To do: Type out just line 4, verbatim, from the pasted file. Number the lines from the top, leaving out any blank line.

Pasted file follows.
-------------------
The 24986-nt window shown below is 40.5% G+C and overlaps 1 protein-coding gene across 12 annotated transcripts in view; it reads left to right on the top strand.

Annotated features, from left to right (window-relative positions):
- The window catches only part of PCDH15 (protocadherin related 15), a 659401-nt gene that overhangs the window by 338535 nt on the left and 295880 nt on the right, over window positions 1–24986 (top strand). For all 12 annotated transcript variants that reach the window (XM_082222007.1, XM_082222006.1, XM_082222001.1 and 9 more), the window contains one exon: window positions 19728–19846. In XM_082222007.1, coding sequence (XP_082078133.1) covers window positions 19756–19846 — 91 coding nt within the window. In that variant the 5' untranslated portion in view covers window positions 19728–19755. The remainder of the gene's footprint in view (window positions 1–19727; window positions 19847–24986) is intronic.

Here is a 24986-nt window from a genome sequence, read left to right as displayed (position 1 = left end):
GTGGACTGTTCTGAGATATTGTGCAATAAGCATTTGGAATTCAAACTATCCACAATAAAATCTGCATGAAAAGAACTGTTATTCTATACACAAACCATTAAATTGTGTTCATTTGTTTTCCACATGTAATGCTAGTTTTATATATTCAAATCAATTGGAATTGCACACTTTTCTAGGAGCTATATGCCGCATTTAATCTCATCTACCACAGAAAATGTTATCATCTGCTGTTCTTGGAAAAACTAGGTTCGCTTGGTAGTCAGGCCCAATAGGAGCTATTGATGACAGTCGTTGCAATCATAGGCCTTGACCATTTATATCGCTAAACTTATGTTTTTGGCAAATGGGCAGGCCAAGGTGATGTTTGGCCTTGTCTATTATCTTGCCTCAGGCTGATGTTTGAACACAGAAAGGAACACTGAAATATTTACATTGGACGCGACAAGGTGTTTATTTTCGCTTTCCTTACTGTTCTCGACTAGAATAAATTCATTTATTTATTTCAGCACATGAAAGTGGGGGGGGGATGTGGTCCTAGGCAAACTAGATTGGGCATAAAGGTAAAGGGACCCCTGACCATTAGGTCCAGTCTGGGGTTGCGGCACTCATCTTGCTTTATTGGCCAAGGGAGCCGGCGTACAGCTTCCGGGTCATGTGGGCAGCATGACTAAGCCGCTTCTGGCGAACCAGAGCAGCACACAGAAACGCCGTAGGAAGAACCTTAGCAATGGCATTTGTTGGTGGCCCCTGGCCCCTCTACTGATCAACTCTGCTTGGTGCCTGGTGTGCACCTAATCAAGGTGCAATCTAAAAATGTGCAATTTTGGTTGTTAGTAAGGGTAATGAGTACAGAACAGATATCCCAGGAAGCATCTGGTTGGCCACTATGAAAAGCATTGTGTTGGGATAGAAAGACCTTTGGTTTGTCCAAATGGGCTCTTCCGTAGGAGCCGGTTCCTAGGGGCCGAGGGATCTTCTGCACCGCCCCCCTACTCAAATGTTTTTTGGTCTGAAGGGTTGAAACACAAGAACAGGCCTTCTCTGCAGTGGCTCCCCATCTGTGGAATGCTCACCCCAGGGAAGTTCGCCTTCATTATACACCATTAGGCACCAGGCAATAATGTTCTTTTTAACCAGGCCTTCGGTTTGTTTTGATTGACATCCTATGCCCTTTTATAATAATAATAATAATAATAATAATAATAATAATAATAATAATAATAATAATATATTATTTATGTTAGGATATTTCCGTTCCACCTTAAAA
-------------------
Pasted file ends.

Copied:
Here is a 24986-nt window from a genome sequence, read left to right as displayed (position 1 = left end):